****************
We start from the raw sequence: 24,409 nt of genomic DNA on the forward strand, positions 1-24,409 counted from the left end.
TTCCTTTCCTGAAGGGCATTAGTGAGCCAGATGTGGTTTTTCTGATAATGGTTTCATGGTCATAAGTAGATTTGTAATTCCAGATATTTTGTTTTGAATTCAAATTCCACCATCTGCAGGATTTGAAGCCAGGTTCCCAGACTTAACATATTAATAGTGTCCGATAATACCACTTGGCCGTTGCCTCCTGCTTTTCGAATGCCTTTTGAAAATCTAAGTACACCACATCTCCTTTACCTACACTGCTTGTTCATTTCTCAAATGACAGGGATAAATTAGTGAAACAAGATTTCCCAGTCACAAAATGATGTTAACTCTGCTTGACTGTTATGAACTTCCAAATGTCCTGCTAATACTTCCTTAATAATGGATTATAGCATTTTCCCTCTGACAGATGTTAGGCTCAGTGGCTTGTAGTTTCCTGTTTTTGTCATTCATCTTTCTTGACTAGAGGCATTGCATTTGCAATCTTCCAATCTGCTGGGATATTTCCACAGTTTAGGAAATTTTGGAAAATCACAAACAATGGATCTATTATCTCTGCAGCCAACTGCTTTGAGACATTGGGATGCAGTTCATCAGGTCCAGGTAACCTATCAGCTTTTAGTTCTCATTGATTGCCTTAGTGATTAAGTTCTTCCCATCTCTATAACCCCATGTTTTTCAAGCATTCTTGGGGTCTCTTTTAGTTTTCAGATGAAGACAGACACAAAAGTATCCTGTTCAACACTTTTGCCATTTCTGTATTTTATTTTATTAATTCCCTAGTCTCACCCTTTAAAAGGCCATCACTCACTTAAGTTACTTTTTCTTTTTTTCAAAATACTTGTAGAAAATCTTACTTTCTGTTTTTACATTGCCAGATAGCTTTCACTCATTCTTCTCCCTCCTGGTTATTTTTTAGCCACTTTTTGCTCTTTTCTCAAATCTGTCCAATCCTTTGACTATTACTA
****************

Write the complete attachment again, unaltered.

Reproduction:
We start from the raw sequence: 24,409 nt of genomic DNA on the forward strand, positions 1-24,409 counted from the left end.
TTCCTTTCCTGAAGGGCATTAGTGAGCCAGATGTGGTTTTTCTGATAATGGTTTCATGGTCATAAGTAGATTTGTAATTCCAGATATTTTGTTTTGAATTCAAATTCCACCATCTGCAGGATTTGAAGCCAGGTTCCCAGACTTAACATATTAATAGTGTCCGATAATACCACTTGGCCGTTGCCTCCTGCTTTTCGAATGCCTTTTGAAAATCTAAGTACACCACATCTCCTTTACCTACACTGCTTGTTCATTTCTCAAATGACAGGGATAAATTAGTGAAACAAGATTTCCCAGTCACAAAATGATGTTAACTCTGCTTGACTGTTATGAACTTCCAAATGTCCTGCTAATACTTCCTTAATAATGGATTATAGCATTTTCCCTCTGACAGATGTTAGGCTCAGTGGCTTGTAGTTTCCTGTTTTTGTCATTCATCTTTCTTGACTAGAGGCATTGCATTTGCAATCTTCCAATCTGCTGGGATATTTCCACAGTTTAGGAAATTTTGGAAAATCACAAACAATGGATCTATTATCTCTGCAGCCAACTGCTTTGAGACATTGGGATGCAGTTCATCAGGTCCAGGTAACCTATCAGCTTTTAGTTCTCATTGATTGCCTTAGTGATTAAGTTCTTCCCATCTCTATAACCCCATGTTTTTCAAGCATTCTTGGGGTCTCTTTTAGTTTTCAGATGAAGACAGACACAAAAGTATCCTGTTCAACACTTTTGCCATTTCTGTATTTTATTTTATTAATTCCCTAGTCTCACCCTTTAAAAGGCCATCACTCACTTAAGTTACTTTTTCTTTTTTTCAAAATACTTGTAGAAAATCTTACTTTCTGTTTTTACATTGCCAGATAGCTTTCACTCATTCTTCTCCCTCCTGGTTATTTTTTAGCCACTTTTTGCTCTTTTCTCAAATCTGTCCAATCCTTTGACTATTACTA